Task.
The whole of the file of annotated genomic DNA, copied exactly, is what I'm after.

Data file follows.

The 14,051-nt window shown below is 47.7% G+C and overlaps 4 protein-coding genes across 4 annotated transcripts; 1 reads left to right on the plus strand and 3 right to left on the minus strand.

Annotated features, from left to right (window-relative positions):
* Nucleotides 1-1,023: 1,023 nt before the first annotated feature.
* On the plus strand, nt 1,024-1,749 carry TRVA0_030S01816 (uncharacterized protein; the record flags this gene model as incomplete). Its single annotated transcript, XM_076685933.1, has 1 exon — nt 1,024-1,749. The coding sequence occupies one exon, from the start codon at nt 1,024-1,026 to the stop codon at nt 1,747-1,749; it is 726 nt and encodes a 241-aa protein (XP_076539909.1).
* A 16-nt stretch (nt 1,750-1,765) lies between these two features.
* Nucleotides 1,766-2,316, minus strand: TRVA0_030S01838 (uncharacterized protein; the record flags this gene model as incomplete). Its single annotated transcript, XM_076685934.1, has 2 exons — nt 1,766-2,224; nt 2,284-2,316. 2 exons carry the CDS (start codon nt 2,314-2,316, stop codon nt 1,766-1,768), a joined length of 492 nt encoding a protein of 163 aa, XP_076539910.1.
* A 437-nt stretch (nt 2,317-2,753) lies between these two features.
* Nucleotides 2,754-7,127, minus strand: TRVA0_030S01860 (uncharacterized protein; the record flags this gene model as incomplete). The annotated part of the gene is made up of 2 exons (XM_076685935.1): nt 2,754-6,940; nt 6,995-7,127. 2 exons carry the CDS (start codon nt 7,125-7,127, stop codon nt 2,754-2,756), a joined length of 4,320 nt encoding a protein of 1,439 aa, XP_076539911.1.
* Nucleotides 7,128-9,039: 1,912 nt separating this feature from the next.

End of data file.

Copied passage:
The 14,051-nt window shown below is 47.7% G+C and overlaps 4 protein-coding genes across 4 annotated transcripts; 1 reads left to right on the plus strand and 3 right to left on the minus strand.

Annotated features, from left to right (window-relative positions):
* Nucleotides 1-1,023: 1,023 nt before the first annotated feature.
* On the plus strand, nt 1,024-1,749 carry TRVA0_030S01816 (uncharacterized protein; the record flags this gene model as incomplete). Its single annotated transcript, XM_076685933.1, has 1 exon — nt 1,024-1,749. The coding sequence occupies one exon, from the start codon at nt 1,024-1,026 to the stop codon at nt 1,747-1,749; it is 726 nt and encodes a 241-aa protein (XP_076539909.1).
* A 16-nt stretch (nt 1,750-1,765) lies between these two features.
* Nucleotides 1,766-2,316, minus strand: TRVA0_030S01838 (uncharacterized protein; the record flags this gene model as incomplete). Its single annotated transcript, XM_076685934.1, has 2 exons — nt 1,766-2,224; nt 2,284-2,316. 2 exons carry the CDS (start codon nt 2,314-2,316, stop codon nt 1,766-1,768), a joined length of 492 nt encoding a protein of 163 aa, XP_076539910.1.
* A 437-nt stretch (nt 2,317-2,753) lies between these two features.
* Nucleotides 2,754-7,127, minus strand: TRVA0_030S01860 (uncharacterized protein; the record flags this gene model as incomplete). The annotated part of the gene is made up of 2 exons (XM_076685935.1): nt 2,754-6,940; nt 6,995-7,127. 2 exons carry the CDS (start codon nt 7,125-7,127, stop codon nt 2,754-2,756), a joined length of 4,320 nt encoding a protein of 1,439 aa, XP_076539911.1.
* Nucleotides 7,128-9,039: 1,912 nt separating this feature from the next.